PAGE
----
Suspended sentences for street race drivers who hit 134mph

News from Brake
Monday 24 July, 2017
news@brake.org.uk

A judge has today handed three men suspended prison sentences after they were filmed speeding at 134mph on a dual carriageway in the West Midlands. At Birmingham Crown Court, Amar Paul, Tejinder Bhuee and Zafar Iqbal were disqualified from driving for 12 months and fined. Their six-month prison sentences have been suspended for two years.

Commenting on the news, Jason Wakeford, spokesman for Brake, the road safety charity, said: "It's shocking that these defendants escaped jail time because no one was killed or injured. Today's lenient sentences illustrate clearly how tougher penalties for those who deliberately put people's lives at risk on the roads are well overdue.

"Roads are not racetracks. We welcome the crackdown on the menace of illegal street racing by West Midlands Police and other forces, but there needs to be more overall investment in road traffic policing across the UK to improve road safety."

[ENDS]

About Brake

Brake is a national road safety and sustainable transport charity, founded in 1995, that exists to stop the needless deaths and serious injuries that happen on roads every day, make streets and communities safer for everyone, and care for families bereaved and injured in road crashes. Brake promotes road safety awareness, safe and sustainable road use, and effective road safety policies.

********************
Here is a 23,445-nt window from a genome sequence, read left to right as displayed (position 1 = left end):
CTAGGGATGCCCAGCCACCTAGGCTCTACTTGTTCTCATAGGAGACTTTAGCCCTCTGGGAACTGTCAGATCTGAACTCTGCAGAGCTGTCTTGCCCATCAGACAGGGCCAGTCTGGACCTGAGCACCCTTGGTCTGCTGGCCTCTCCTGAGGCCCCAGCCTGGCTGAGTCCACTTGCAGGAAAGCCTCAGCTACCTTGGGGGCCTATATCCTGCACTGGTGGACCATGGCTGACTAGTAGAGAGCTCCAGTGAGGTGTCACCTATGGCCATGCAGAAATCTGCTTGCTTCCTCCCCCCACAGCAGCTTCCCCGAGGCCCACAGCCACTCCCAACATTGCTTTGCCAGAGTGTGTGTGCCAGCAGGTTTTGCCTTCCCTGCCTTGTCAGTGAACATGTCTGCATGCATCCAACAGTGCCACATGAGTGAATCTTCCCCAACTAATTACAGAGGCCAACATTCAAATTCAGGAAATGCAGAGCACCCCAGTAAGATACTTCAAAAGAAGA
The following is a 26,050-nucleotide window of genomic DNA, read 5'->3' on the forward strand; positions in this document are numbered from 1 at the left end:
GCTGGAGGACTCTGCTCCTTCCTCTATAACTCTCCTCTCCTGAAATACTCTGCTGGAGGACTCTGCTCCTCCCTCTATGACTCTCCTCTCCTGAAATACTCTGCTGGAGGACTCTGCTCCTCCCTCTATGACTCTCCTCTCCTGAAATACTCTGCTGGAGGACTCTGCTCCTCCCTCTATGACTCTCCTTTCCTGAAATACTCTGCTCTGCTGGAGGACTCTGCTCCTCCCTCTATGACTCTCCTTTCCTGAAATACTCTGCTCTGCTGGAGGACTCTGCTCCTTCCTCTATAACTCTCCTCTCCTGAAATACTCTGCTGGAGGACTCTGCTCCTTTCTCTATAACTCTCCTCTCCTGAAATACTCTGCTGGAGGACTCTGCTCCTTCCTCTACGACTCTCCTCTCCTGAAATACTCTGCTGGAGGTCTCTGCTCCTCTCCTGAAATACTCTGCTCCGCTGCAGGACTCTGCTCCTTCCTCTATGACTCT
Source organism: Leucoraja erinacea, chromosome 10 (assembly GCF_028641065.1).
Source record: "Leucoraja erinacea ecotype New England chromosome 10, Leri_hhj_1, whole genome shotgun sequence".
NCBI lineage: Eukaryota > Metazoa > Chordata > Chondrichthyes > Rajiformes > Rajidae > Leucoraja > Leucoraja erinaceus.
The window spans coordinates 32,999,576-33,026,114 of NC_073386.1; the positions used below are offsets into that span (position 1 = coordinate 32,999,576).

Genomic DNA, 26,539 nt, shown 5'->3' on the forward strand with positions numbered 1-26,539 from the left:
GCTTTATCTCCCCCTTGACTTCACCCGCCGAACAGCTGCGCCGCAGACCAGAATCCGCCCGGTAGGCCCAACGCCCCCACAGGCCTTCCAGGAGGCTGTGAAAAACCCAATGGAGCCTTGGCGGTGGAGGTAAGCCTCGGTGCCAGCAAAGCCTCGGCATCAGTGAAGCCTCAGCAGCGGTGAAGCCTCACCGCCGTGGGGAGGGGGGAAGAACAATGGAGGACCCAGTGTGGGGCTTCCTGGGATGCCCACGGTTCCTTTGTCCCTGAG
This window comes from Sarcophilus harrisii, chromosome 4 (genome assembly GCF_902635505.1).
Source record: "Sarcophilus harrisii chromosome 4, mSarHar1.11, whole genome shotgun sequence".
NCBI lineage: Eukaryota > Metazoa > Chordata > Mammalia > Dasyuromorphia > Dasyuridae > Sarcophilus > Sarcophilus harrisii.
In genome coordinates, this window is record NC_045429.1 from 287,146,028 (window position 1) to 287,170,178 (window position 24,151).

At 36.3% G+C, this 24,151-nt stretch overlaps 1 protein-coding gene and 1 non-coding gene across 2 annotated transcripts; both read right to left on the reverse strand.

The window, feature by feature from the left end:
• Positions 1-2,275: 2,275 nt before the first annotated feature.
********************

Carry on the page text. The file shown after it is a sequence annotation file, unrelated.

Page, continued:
We do this through national campaignscommunity educationservices for road safety professionals and employers, and by coordinating the UK's flagship road safety event every November, Road Safety Week. Brake is a national, government-funded provider of support to families and individuals devastated by road death and serious injury, including through a helpline and support packs.

Follow Brake on TwitterFacebook, or The Brake Blog.

Road crashes are not accidents; they are devastating and preventable events, not chance mishaps. Calling them accidents undermines work to make roads safer, and can cause insult to families whose lives have been torn apart by needless casualties.